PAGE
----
Is your stream impacting Hellbenders?

Some areas in Western North Carolina provide a haven for imperiled Eastern Hellbenders with large populations scattered about the region; however, this giant salamander is declining across its range and North Carolina is no exception. For years now, Wild South has worked with partners in the region to help keep Hellbenders from making their way on to the endangered species list through outreach, education, and active conservation by building and deploying nest boxes. Now, we are asking you for help to make sure these lovable giants have the habitat they need to thrive in our waterways.

The only way to ensure the survival of Hellbenders is to make sure that there is high quality habitat available across their range. This is a challenge in some areas and we have been working hard this year to identify some of the areas that need the most help. Below you’ll find an interactive map that shows the watersheds that we have identified as needing the most support from private land owners with waterways on their property. Use this map to check and see if your property falls within one of these watersheds by typing your address in the search bar. Also, explore these watersheds and if you know anyone in those areas reach out to them and see if they or anyone they know has a stream that could benefit from restoration.

Now, if your property or a friend’s property falls within one of these watersheds how do you know if it could benefit from restoration? There are a few simple things that you can look for to help you figure out if restoration is the right call. If you notice either of the 2 items listed below, give us a call at 828-258-2667, ext. 4 or email morgan@173.236.11.114 and we’ll come out and take a look!
1) A waterway should have trees and shrubs along its banks. If there is no or very sparse vegetation along the bank, then those banks could erode away during high water events. Even if there haven’t been any bank failures yet, they could be just one high water event away.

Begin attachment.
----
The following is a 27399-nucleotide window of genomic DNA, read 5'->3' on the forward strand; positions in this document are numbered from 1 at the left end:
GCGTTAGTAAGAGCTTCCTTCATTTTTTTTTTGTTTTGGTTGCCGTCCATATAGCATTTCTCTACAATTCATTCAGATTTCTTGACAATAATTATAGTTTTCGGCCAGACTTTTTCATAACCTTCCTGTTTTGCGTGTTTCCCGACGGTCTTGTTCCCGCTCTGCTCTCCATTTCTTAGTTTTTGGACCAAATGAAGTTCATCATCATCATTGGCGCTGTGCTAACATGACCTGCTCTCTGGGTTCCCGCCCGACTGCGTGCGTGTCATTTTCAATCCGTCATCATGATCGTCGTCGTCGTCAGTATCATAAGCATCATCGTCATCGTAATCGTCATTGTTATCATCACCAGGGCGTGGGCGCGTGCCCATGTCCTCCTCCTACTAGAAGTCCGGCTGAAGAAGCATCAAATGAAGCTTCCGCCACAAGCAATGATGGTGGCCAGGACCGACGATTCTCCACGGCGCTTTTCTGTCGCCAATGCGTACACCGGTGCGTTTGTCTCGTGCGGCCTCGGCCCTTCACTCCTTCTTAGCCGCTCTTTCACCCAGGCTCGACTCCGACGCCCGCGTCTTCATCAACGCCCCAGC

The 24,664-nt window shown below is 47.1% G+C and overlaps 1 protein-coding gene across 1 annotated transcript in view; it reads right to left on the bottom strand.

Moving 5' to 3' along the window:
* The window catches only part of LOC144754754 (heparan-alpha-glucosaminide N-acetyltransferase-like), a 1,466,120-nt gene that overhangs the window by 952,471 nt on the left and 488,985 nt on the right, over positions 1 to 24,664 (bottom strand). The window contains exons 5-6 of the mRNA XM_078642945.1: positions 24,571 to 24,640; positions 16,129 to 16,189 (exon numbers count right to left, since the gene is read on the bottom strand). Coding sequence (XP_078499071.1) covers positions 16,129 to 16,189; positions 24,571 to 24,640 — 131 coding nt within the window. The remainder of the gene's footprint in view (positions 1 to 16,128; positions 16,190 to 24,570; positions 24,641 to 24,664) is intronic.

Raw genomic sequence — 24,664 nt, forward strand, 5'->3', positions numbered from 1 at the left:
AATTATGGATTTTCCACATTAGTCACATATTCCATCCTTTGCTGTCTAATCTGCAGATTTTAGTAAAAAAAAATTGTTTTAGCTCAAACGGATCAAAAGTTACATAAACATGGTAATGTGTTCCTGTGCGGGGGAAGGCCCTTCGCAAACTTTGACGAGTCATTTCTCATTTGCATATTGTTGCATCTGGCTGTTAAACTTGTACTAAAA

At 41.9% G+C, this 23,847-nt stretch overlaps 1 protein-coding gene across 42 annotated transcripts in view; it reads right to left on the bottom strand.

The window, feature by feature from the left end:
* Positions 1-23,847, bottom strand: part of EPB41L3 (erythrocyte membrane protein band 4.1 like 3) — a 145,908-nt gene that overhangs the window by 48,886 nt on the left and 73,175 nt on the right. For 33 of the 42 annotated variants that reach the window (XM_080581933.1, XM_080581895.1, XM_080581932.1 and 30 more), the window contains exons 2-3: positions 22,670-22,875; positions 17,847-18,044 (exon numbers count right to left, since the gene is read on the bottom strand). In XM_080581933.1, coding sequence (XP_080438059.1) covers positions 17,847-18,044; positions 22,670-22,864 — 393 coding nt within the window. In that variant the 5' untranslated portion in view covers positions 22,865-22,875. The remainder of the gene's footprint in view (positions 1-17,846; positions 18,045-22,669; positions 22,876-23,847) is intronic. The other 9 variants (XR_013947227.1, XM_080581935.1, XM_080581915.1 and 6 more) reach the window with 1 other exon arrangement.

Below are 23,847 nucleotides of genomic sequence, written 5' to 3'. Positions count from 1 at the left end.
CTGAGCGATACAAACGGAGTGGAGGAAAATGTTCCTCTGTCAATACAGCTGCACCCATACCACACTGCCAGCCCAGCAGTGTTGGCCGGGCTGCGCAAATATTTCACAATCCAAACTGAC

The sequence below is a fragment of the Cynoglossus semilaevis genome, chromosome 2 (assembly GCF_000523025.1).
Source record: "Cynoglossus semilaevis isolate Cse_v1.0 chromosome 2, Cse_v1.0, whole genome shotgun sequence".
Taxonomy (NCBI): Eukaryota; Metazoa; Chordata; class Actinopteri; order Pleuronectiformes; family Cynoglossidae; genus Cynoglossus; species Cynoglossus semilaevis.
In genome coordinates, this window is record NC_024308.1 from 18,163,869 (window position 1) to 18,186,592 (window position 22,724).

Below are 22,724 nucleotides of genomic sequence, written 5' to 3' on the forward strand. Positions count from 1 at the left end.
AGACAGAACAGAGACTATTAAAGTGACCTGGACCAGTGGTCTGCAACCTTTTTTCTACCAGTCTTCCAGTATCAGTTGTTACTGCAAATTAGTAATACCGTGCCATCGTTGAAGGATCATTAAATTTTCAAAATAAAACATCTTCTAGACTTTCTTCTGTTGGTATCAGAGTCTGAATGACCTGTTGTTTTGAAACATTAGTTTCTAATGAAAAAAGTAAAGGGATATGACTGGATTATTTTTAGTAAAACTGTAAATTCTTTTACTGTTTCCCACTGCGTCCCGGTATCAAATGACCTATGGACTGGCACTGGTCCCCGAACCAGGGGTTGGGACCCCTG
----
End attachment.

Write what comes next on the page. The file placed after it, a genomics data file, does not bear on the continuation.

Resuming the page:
2) If you can see exposed soil or vertical banks, then that is an indicator that stream restoration is needed. When banks reach the point where they are vertical, that means bank failures are eminent and sedmient is being washed away downstream and clogging up the nesting rocks that hellbenders depend on.
Restoration activities aren’t always a big deal, either. Sometimes it is as simple as just planting a few bushes and trees along the creek that can make all the difference for aquatic wildlife.  Trees and shrubs provide stability to the banks by holding all the soil together in their extensive root systems. The differences between forested and bare stream banks can be stark, as seen in the pictures below. As you can see, when the banks are bare erosion can be severe, but on the same river just about 50 feet downstream where the banks have sufficient vegetation there is very little erosion and the stream looks healthy and natural.
So, let’s protect these streams from erosion by planting vegetation on their banks to help protect hellbenders! If you or someone you know needs help with stream restoration in the watersheds in the map above, please contact us and we’ll help you improve water quality and enrich hellbender habitat!